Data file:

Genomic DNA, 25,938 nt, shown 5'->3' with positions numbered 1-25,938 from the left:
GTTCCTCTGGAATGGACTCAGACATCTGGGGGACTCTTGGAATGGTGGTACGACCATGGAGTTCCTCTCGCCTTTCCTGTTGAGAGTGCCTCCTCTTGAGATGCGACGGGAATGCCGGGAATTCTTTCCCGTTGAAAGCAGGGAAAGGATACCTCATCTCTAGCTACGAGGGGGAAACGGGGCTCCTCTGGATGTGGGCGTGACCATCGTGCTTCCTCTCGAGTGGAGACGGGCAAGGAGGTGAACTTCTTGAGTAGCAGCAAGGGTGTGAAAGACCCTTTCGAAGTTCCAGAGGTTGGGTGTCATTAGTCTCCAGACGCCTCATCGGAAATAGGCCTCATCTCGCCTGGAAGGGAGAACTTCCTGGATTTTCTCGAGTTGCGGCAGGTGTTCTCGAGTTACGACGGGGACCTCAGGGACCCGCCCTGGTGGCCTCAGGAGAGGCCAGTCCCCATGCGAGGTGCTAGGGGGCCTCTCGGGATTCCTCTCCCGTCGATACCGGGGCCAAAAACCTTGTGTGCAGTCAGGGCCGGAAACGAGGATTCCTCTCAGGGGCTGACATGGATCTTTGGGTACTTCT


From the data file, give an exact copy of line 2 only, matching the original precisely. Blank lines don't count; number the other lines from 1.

GTTCCTCTGGAATGGACTCAGACATCTGGGGGACTCTTGGAATGGTGGTACGACCATGGAGTTCCTCTCGCCTTTCCTGTTGAGAGTGCCTCCTCTTGAGATGCGACGGGAATGCCGGGAATTCTTTCCCGTTGAAAGCAGGGAAAGGATACCTCATCTCTAGCTACGAGGGGGAAACGGGGCTCCTCTGGATGTGGGCGTGACCATCGTGCTTCCTCTCGAGTGGAGACGGGCAAGGAGGTGAACTTCTTGAGTAGCAGCAAGGGTGTGAAAGACCCTTTCGAAGTTCCAGAGGTTGGGTGTCATTAGTCTCCAGACGCCTCATCGGAAATAGGCCTCATCTCGCCTGGAAGGGAGAACTTCCTGGATTTTCTCGAGTTGCGGCAGGTGTTCTCGAGTTACGACGGGGACCTCAGGGACCCGCCCTGGTGGCCTCAGGAGAGGCCAGTCCCCATGCGAGGTGCTAGGGGGCCTCTCGGGATTCCTCTCCCGTCGATACCGGGGCCAAAAACCTTGTGTGCAGTCAGGGCCGGAAACGAGGATTCCTCTCAGGGGCTGACATGGATCTTTGGGTACTTCT